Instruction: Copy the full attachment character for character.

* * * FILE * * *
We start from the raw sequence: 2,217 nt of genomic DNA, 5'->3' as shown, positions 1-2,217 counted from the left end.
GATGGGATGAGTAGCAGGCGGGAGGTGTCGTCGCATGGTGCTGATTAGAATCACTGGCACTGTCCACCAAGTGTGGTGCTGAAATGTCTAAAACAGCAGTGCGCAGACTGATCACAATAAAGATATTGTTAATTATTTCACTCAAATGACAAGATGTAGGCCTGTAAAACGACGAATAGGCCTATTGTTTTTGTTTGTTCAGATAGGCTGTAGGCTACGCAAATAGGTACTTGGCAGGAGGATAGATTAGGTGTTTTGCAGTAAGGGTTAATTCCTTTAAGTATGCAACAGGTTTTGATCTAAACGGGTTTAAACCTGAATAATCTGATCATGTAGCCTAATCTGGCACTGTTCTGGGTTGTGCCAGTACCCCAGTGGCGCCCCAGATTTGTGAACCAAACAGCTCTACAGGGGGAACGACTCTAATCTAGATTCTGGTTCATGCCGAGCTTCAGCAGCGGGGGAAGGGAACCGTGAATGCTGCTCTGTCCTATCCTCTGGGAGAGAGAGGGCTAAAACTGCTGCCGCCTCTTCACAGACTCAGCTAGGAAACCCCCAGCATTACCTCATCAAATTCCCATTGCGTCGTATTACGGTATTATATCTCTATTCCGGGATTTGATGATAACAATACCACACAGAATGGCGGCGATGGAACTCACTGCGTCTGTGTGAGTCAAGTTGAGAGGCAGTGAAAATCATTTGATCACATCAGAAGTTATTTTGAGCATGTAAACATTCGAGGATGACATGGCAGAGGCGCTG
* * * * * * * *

We start from the raw sequence: 2,217 nt of genomic DNA, 5'->3' as shown, positions 1-2,217 counted from the left end.
GATGGGATGAGTAGCAGGCGGGAGGTGTCGTCGCATGGTGCTGATTAGAATCACTGGCACTGTCCACCAAGTGTGGTGCTGAAATGTCTAAAACAGCAGTGCGCAGACTGATCACAATAAAGATATTGTTAATTATTTCACTCAAATGACAAGATGTAGGCCTGTAAAACGACGAATAGGCCTATTGTTTTTGTTTGTTCAGATAGGCTGTAGGCTACGCAAATAGGTACTTGGCAGGAGGATAGATTAGGTGTTTTGCAGTAAGGGTTAATTCCTTTAAGTATGCAACAGGTTTTGATCTAAACGGGTTTAAACCTGAATAATCTGATCATGTAGCCTAATCTGGCACTGTTCTGGGTTGTGCCAGTACCCCAGTGGCGCCCCAGATTTGTGAACCAAACAGCTCTACAGGGGGAACGACTCTAATCTAGATTCTGGTTCATGCCGAGCTTCAGCAGCGGGGGAAGGGAACCGTGAATGCTGCTCTGTCCTATCCTCTGGGAGAGAGAGGGCTAAAACTGCTGCCGCCTCTTCACAGACTCAGCTAGGAAACCCCCAGCATTACCTCATCAAATTCCCATTGCGTCGTATTACGGTATTATATCTCTATTCCGGGATTTGATGATAACAATACCACACAGAATGGCGGCGATGGAACTCACTGCGTCTGTGTGAGTCAAGTTGAGAGGCAGTGAAAATCATTTGATCACATCAGAAGTTATTTTGAGCATGTAAACATTCGAGGATGACATGGCAGAGGCGCTG